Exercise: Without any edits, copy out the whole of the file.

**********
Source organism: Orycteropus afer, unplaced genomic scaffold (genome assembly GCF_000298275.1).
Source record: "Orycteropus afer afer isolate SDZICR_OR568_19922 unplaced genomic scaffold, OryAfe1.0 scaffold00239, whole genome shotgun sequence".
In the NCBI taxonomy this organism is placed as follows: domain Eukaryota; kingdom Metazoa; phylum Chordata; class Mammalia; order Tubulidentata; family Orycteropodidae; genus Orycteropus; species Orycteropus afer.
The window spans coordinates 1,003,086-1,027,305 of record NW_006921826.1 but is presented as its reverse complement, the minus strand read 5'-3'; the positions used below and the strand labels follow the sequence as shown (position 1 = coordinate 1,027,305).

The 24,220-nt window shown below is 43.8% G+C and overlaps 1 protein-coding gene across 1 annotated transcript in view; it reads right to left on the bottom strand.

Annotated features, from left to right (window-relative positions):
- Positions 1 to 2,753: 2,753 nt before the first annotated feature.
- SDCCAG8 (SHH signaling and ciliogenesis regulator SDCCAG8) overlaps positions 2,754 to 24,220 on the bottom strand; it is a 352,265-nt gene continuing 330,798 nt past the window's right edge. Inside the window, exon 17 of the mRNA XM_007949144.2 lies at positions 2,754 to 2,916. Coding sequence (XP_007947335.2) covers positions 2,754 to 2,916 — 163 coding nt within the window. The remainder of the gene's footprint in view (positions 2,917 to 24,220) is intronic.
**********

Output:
Source organism: Orycteropus afer, unplaced genomic scaffold (genome assembly GCF_000298275.1).
Source record: "Orycteropus afer afer isolate SDZICR_OR568_19922 unplaced genomic scaffold, OryAfe1.0 scaffold00239, whole genome shotgun sequence".
In the NCBI taxonomy this organism is placed as follows: domain Eukaryota; kingdom Metazoa; phylum Chordata; class Mammalia; order Tubulidentata; family Orycteropodidae; genus Orycteropus; species Orycteropus afer.
The window spans coordinates 1,003,086-1,027,305 of record NW_006921826.1 but is presented as its reverse complement, the minus strand read 5'-3'; the positions used below and the strand labels follow the sequence as shown (position 1 = coordinate 1,027,305).

The 24,220-nt window shown below is 43.8% G+C and overlaps 1 protein-coding gene across 1 annotated transcript in view; it reads right to left on the bottom strand.

Annotated features, from left to right (window-relative positions):
- Positions 1 to 2,753: 2,753 nt before the first annotated feature.
- SDCCAG8 (SHH signaling and ciliogenesis regulator SDCCAG8) overlaps positions 2,754 to 24,220 on the bottom strand; it is a 352,265-nt gene continuing 330,798 nt past the window's right edge. Inside the window, exon 17 of the mRNA XM_007949144.2 lies at positions 2,754 to 2,916. Coding sequence (XP_007947335.2) covers positions 2,754 to 2,916 — 163 coding nt within the window. The remainder of the gene's footprint in view (positions 2,917 to 24,220) is intronic.